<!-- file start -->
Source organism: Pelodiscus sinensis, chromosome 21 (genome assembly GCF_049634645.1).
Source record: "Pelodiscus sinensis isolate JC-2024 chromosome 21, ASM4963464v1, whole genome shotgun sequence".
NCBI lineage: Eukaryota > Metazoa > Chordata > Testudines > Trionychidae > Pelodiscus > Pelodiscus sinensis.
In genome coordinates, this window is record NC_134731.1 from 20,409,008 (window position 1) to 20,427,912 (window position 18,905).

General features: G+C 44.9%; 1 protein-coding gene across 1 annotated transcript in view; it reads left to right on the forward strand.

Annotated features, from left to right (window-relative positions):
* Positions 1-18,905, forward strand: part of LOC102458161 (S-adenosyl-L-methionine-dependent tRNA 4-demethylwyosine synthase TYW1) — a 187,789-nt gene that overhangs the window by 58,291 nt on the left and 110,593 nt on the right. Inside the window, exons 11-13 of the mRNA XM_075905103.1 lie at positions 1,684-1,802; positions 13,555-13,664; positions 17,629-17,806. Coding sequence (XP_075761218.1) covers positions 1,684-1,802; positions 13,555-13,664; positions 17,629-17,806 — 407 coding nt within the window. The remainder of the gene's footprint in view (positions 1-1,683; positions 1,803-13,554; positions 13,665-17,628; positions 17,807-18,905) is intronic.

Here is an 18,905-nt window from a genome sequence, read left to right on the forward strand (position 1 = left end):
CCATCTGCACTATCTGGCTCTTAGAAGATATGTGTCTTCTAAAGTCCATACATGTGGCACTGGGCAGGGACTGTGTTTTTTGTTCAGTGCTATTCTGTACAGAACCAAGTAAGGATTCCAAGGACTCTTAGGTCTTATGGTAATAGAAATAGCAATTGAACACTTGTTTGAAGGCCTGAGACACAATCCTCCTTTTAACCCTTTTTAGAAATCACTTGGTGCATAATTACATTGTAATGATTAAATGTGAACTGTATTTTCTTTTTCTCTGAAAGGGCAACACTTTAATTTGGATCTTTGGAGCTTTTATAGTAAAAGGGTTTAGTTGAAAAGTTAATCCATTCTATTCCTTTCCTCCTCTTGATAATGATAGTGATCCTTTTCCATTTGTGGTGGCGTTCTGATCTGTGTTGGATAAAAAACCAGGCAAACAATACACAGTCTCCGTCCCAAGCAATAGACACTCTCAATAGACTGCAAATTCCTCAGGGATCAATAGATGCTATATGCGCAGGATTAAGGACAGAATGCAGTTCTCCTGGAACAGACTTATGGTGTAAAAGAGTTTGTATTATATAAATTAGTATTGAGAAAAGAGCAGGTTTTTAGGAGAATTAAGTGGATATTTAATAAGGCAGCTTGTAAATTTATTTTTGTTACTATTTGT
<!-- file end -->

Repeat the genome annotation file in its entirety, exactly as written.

Source organism: Pelodiscus sinensis, chromosome 21 (genome assembly GCF_049634645.1).
Source record: "Pelodiscus sinensis isolate JC-2024 chromosome 21, ASM4963464v1, whole genome shotgun sequence".
NCBI lineage: Eukaryota > Metazoa > Chordata > Testudines > Trionychidae > Pelodiscus > Pelodiscus sinensis.
In genome coordinates, this window is record NC_134731.1 from 20,409,008 (window position 1) to 20,427,912 (window position 18,905).

General features: G+C 44.9%; 1 protein-coding gene across 1 annotated transcript in view; it reads left to right on the forward strand.

Annotated features, from left to right (window-relative positions):
* Positions 1-18,905, forward strand: part of LOC102458161 (S-adenosyl-L-methionine-dependent tRNA 4-demethylwyosine synthase TYW1) — a 187,789-nt gene that overhangs the window by 58,291 nt on the left and 110,593 nt on the right. Inside the window, exons 11-13 of the mRNA XM_075905103.1 lie at positions 1,684-1,802; positions 13,555-13,664; positions 17,629-17,806. Coding sequence (XP_075761218.1) covers positions 1,684-1,802; positions 13,555-13,664; positions 17,629-17,806 — 407 coding nt within the window. The remainder of the gene's footprint in view (positions 1-1,683; positions 1,803-13,554; positions 13,665-17,628; positions 17,807-18,905) is intronic.

Here is an 18,905-nt window from a genome sequence, read left to right on the forward strand (position 1 = left end):
CCATCTGCACTATCTGGCTCTTAGAAGATATGTGTCTTCTAAAGTCCATACATGTGGCACTGGGCAGGGACTGTGTTTTTTGTTCAGTGCTATTCTGTACAGAACCAAGTAAGGATTCCAAGGACTCTTAGGTCTTATGGTAATAGAAATAGCAATTGAACACTTGTTTGAAGGCCTGAGACACAATCCTCCTTTTAACCCTTTTTAGAAATCACTTGGTGCATAATTACATTGTAATGATTAAATGTGAACTGTATTTTCTTTTTCTCTGAAAGGGCAACACTTTAATTTGGATCTTTGGAGCTTTTATAGTAAAAGGGTTTAGTTGAAAAGTTAATCCATTCTATTCCTTTCCTCCTCTTGATAATGATAGTGATCCTTTTCCATTTGTGGTGGCGTTCTGATCTGTGTTGGATAAAAAACCAGGCAAACAATACACAGTCTCCGTCCCAAGCAATAGACACTCTCAATAGACTGCAAATTCCTCAGGGATCAATAGATGCTATATGCGCAGGATTAAGGACAGAATGCAGTTCTCCTGGAACAGACTTATGGTGTAAAAGAGTTTGTATTATATAAATTAGTATTGAGAAAAGAGCAGGTTTTTAGGAGAATTAAGTGGATATTTAATAAGGCAGCTTGTAAATTTATTTTTGTTACTATTTGT